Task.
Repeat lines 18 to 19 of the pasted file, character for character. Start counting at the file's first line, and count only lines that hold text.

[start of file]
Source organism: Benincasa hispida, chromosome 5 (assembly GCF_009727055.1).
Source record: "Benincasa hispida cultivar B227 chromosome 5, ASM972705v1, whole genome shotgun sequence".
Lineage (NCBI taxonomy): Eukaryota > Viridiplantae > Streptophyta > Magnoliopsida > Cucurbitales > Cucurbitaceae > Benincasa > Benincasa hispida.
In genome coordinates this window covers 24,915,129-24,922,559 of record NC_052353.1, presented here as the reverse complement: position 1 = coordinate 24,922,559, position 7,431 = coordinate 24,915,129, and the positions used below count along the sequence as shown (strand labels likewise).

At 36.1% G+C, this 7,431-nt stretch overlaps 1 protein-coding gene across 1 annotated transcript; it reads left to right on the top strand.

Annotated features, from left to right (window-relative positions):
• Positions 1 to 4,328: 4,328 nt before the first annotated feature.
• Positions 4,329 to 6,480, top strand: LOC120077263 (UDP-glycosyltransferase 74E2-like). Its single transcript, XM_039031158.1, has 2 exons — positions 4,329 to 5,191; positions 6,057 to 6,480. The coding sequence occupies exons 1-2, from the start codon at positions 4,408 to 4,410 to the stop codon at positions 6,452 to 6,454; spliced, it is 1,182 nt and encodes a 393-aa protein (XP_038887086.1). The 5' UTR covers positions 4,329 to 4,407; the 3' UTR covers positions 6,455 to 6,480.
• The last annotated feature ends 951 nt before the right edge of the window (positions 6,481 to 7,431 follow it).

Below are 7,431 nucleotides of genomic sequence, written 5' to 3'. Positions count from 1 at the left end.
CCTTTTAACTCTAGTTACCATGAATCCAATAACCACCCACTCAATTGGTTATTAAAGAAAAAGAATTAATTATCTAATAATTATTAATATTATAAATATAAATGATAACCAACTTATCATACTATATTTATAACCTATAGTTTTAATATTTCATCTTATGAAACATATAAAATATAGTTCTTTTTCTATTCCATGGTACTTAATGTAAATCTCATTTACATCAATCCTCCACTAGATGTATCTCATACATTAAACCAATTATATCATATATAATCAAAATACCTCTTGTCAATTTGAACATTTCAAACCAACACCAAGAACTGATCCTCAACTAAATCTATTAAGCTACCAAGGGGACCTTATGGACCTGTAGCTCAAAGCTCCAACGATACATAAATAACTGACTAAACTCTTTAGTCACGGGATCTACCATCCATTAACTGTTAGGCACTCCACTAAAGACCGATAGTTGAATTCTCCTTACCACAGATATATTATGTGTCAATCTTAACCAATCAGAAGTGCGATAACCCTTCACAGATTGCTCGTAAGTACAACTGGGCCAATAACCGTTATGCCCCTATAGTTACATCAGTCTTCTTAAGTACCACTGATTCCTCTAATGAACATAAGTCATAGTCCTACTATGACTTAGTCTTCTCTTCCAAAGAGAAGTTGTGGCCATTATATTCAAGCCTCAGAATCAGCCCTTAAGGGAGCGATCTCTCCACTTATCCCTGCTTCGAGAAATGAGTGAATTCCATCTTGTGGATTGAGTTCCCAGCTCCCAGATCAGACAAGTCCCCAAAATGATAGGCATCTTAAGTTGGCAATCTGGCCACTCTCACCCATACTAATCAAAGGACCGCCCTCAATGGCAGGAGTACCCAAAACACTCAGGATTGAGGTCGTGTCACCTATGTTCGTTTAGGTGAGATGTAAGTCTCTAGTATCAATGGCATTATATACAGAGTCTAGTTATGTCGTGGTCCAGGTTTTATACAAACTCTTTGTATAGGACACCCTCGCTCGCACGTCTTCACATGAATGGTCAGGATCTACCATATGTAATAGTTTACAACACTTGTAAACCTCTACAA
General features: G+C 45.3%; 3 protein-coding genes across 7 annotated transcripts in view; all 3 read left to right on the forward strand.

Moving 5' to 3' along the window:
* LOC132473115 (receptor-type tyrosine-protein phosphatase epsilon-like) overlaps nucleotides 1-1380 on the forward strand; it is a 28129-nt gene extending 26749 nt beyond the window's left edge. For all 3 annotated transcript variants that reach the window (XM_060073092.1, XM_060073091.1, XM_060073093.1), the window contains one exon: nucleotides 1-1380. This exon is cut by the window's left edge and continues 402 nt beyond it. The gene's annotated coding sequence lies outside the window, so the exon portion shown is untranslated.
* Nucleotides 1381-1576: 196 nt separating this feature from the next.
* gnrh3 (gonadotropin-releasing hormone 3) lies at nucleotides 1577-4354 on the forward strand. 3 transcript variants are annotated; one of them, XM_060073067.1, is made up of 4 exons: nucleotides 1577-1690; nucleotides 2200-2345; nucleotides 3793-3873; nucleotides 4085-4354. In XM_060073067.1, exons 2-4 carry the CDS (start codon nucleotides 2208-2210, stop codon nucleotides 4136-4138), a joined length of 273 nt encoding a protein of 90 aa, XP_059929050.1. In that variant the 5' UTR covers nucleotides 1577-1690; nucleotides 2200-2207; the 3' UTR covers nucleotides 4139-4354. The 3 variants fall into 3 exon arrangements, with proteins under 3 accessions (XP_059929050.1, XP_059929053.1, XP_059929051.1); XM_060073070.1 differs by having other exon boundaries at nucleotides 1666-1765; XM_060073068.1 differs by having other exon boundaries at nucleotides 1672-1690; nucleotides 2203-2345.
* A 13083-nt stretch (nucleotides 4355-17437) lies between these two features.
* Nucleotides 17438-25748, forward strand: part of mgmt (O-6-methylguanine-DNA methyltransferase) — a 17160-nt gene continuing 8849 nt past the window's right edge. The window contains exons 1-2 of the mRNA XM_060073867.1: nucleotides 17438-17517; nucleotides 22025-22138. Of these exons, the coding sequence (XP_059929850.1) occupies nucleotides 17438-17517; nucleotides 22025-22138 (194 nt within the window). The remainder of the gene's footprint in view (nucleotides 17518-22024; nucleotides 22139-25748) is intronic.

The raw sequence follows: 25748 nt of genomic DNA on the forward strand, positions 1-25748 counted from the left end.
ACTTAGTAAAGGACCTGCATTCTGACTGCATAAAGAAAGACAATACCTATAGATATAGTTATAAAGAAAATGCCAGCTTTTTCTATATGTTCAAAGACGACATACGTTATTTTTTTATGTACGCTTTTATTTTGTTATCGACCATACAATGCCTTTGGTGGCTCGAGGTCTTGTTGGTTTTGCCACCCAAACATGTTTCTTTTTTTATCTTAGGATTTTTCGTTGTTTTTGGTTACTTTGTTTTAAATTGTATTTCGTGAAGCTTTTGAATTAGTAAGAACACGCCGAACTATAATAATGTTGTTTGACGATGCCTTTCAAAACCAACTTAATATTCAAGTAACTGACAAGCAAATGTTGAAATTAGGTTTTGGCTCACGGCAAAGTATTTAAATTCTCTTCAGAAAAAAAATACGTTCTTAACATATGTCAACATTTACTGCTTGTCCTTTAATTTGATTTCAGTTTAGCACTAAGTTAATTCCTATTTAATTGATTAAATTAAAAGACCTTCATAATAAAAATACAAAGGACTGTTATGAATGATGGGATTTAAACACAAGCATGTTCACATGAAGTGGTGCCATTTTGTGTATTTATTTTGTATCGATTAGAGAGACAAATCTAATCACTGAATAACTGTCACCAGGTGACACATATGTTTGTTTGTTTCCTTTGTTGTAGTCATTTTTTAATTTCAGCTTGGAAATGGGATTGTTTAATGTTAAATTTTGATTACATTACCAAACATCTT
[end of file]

* Nucleotides 17438-25748, forward strand: part of mgmt (O-6-methylguanine-DNA methyltransferase) — a 17160-nt gene continuing 8849 nt past the window's right edge. The window contains exons 1-2 of the mRNA XM_060073867.1: nucleotides 17438-17517; nucleotides 22025-22138. Of these exons, the coding sequence (XP_059929850.1) occupies nucleotides 17438-17517; nucleotides 22025-22138 (194 nt within the window). The remainder of the gene's footprint in view (nucleotides 17518-22024; nucleotides 22139-25748) is intronic.

The raw sequence follows: 25748 nt of genomic DNA on the forward strand, positions 1-25748 counted from the left end.